A couple of decades ago, I developed an instinctive fear of helicopters. The reason? In the early 1990s, I started my career as a rookie reporter in the former Soviet Union, chasing stories of political uprising and revolt. As I journeyed from remote city to remote city, I learnt that one signal of impending drama was the sound of helicopters: when tensions rose, they would appear in the skies and hover menacingly over the streets.

Normally, these machines were used just to monitor the crowds. But sometimes they were deployed to drop propaganda leaflets — or even open fire — on the people below. Either way, in subsequent years my heart pounded with an involuntary spasm of panic whenever I heard the sound of helicopter blades echoing off buildings. And that “clack-clack” noise still invokes bad memories of anonymous government figures trying to impose control.

But last week my attitude towards helicopters changed. The venue was the unlikely spot of New York’s Times Square, where I spent New Year’s Eve celebrating the start of 2016. Unsurprisingly, the roads in central Manhattan were packed with tens of thousands of revellers, all keen to watch the (in)famous “ball drop” and listen to singers such as Jessie J perform. And, equally unsurprisingly, security was high. Since the venue was considered a possible terrorist target, onlookers were frisked as they arrived, policemen dotted the streets and helicopters hovered overhead, flying so low that the sound of their blades almost drowned out the songs.

As midnight approached and I listened to the “clack-clack” sound, I suddenly realised that I did not have my usual spasm of fear. On the contrary, I felt a gentle wave of relief. The presence of those helicopters underlined more clearly than anything else that the crowd was being watched. Rational or not, this made me feel that a terrorist attack was less likely to occur.

So, while a couple of decades ago I had learnt to loathe the idea of officialdom spying on me from the sky, as 2015 turned into 2016, I suddenly discovered (to my shame) that I quite like the idea of being monitored. The alternative — to be exposed to terrorist threats — seems worse.

Is this a good thing? Or is it a sign that we are inexorably losing our moral compass? That is a question that we will all need to ask ourselves this year, as terrorist threats keep rising — along with the ability of western governments to track their citizens in all manner of ways (of which helicopters are one of the most obvious).

© Shonagh Rae

The signs are that popular opinion is profoundly ambivalent. According to two separate surveys by the Gallup and Pew research groups, just over half of all Americans today are very worried about the degree of electronic surveillance. Indeed, according to Pew, 74 per cent say that they do not want to sacrifice their privacy and civil liberties for security reasons. A decade ago this figure was 60 per cent.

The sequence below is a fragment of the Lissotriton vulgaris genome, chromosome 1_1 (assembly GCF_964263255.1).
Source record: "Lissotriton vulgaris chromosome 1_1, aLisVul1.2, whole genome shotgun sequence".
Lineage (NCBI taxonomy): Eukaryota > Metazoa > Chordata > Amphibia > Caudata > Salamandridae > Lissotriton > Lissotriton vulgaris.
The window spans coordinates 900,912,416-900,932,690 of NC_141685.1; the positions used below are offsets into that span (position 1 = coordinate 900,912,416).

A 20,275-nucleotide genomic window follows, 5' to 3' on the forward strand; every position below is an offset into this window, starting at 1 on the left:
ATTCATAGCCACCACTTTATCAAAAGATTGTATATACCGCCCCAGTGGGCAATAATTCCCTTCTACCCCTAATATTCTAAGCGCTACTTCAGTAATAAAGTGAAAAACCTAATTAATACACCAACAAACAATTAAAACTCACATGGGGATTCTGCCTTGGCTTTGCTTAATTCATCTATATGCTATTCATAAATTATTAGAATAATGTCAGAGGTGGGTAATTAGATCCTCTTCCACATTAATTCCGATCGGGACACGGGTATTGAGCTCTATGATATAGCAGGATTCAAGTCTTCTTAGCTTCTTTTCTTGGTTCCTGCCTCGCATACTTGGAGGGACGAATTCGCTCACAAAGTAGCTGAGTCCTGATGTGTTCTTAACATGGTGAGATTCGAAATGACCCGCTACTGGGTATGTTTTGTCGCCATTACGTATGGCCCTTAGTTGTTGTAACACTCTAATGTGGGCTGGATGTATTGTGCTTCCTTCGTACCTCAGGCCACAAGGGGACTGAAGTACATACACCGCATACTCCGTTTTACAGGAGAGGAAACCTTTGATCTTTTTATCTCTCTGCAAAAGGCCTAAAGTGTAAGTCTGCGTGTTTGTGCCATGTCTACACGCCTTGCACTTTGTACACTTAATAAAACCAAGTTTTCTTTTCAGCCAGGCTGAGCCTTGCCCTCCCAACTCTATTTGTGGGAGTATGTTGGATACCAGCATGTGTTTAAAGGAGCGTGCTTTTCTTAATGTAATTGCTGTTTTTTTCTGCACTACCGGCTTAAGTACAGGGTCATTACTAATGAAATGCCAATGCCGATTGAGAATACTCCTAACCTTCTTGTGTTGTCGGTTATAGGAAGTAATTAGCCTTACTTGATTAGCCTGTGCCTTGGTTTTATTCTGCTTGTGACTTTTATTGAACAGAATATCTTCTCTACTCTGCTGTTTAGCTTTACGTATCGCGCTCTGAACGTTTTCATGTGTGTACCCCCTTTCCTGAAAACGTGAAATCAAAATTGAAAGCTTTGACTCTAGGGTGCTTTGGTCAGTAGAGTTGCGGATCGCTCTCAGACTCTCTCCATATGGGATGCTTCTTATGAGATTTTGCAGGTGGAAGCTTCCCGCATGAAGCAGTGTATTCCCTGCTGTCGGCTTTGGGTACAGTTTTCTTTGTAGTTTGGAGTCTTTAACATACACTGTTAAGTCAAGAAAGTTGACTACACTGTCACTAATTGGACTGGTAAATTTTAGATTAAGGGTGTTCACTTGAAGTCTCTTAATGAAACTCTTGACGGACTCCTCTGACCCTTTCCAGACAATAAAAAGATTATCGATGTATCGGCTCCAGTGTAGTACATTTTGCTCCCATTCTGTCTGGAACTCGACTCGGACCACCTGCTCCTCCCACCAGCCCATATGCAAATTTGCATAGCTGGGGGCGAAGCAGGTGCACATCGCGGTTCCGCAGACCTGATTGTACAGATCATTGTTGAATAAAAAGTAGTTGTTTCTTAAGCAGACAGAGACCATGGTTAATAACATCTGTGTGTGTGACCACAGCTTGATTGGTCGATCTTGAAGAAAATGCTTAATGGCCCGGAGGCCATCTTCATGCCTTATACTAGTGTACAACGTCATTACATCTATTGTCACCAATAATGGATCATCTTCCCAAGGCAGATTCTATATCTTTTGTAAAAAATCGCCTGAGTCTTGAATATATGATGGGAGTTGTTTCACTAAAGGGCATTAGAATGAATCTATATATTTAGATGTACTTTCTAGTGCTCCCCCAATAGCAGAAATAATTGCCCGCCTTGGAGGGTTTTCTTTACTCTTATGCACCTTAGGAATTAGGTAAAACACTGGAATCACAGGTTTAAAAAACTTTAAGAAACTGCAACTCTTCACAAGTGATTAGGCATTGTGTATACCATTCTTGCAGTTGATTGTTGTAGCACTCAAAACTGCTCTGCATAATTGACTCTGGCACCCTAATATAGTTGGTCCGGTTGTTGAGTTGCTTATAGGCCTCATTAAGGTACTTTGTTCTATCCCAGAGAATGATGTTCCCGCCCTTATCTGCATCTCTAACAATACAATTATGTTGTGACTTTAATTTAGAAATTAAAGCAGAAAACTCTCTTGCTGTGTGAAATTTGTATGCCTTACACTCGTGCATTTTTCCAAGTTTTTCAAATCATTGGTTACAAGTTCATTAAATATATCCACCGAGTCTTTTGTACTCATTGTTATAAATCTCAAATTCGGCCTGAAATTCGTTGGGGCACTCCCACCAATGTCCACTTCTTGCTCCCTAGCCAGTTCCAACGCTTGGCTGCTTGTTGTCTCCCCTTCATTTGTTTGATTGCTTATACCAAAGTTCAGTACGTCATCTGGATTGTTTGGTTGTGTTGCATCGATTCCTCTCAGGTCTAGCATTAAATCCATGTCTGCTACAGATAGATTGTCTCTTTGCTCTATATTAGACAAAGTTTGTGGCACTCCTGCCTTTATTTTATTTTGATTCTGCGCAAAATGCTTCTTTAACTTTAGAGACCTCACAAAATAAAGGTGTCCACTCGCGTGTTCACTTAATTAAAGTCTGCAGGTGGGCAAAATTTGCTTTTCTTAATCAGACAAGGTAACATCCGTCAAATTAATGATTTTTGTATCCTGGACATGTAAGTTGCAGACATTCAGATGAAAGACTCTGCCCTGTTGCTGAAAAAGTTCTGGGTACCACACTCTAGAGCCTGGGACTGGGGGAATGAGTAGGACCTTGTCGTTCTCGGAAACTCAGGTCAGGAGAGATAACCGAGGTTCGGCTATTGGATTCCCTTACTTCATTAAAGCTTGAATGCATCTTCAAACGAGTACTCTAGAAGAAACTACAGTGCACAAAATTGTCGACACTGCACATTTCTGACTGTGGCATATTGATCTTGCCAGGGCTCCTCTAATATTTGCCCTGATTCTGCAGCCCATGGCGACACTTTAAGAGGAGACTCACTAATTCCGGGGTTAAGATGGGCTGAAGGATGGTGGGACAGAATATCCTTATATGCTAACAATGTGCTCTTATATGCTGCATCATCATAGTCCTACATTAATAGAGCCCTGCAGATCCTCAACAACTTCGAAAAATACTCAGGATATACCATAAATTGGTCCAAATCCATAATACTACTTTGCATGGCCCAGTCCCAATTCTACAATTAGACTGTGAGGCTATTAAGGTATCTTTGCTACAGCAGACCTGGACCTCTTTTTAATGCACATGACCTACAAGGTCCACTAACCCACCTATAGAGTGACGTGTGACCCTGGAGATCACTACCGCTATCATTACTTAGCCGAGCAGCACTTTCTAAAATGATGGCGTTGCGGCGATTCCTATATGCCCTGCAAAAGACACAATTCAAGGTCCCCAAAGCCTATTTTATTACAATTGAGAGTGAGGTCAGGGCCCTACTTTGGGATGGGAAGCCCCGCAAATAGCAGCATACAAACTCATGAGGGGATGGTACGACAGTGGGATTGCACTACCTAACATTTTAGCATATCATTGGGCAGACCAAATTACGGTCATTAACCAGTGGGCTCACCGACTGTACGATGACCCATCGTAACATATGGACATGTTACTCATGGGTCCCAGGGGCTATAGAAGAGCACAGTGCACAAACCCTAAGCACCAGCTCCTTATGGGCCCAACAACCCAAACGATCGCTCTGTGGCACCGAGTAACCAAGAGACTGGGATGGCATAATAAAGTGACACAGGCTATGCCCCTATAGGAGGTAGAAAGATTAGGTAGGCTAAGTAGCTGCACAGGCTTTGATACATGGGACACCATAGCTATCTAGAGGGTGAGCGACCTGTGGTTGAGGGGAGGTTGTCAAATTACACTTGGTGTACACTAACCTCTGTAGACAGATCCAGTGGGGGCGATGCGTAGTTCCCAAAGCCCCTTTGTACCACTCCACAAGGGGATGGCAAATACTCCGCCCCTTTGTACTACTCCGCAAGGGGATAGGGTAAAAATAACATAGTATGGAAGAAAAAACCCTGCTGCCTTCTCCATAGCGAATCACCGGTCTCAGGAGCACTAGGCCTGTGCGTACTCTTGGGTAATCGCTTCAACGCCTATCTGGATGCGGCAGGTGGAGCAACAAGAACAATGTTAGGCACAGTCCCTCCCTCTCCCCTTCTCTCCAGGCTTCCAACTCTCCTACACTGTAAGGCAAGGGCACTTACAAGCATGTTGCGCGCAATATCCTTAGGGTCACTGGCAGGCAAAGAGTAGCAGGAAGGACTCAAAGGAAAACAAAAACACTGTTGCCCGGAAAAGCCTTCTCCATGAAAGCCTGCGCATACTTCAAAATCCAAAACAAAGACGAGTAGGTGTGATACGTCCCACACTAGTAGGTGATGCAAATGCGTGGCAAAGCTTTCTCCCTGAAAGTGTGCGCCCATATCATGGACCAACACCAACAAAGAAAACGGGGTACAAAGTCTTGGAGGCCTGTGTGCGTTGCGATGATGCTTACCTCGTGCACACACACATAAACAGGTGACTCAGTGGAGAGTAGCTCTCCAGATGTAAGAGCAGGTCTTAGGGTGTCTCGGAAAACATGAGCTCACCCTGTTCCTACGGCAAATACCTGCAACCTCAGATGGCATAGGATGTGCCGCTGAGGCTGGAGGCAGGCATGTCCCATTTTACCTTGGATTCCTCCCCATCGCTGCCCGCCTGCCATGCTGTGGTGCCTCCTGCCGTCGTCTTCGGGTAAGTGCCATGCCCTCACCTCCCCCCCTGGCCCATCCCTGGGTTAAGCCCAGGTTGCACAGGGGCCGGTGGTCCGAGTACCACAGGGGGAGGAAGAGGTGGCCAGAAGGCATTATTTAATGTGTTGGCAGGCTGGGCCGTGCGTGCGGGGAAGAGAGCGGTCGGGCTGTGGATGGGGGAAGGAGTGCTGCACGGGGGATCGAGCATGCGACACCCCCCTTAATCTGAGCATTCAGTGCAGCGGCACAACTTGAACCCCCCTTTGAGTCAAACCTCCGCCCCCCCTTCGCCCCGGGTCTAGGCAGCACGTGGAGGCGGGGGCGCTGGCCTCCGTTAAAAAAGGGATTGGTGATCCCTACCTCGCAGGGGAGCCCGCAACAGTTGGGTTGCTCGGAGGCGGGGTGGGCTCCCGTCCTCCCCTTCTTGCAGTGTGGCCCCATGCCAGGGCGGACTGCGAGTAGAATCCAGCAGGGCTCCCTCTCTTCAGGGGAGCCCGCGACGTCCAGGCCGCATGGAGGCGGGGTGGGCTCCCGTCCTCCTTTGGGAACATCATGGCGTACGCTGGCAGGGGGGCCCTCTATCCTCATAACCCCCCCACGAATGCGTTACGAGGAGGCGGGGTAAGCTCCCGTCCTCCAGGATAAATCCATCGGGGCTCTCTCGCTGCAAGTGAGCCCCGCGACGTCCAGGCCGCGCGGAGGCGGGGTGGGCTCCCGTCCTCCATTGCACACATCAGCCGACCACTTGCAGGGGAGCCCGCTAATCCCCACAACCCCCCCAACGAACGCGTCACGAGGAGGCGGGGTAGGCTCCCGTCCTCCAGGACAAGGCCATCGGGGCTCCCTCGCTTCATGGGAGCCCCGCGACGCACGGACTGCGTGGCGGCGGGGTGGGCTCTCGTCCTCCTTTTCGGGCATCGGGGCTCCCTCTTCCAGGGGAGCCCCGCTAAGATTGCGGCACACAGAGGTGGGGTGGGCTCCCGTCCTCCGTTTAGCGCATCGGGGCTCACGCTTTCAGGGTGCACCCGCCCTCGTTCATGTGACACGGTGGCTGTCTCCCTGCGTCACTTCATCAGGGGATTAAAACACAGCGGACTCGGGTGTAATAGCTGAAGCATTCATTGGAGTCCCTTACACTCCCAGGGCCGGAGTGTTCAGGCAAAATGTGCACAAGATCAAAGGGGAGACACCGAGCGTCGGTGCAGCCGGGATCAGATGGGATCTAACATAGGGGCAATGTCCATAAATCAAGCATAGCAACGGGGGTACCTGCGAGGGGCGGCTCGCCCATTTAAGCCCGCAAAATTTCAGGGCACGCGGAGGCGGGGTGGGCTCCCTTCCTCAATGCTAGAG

In some senses, this is no surprise. As individuals such as Edward Snowden have shown, the capacity of government agencies to spy on us all has risen sharply in the past few years. But what is equally notable is that Pew surveys also show that half of all Americans fear the government is not doing enough to protect them from terrorism. A CNN poll suggests that two-thirds of Americans want to see more — not less — government surveillance tracking terrorists, and a WSJ/NBC poll finds that 40 per cent of Americans think that national security should be the top priority for federal government. Voters hate losing their privacy, it seems, but they want the government to do more.

This is contradictory. But it is also understandable. When I look back at Times Square, my first reaction is profound gratitude that security forces kept western capitals safe that night. If that requires endless surveillance, I am willing to accept it. Or, at least, I am if I don’t have to think too hard about the consequences. While I know that a helicopter manned by US security officials (or traffic cops) is a completely different matter from malignant Soviet bureaucrats, it is precisely because I have seen a communist state — and read books by George Orwell — that I have always felt passionate about the need to defend civil liberties and privacy, almost at all costs. A world where it is normal for helicopters to hover over crowds — and thousands of security cameras watch the streets — is not a place I ever expected to see, much less relish or consider normal.

The net result, then, is that I feel torn. I want to feel safe. But I want to feel private too, and I simply do not know which is more important today. The only thing that seems clear is that this contradiction is likely to deepen for us all in 2016. Happy — nervous — New Year.

gillian.tett@ft.com

Illustration by Shonagh Rae

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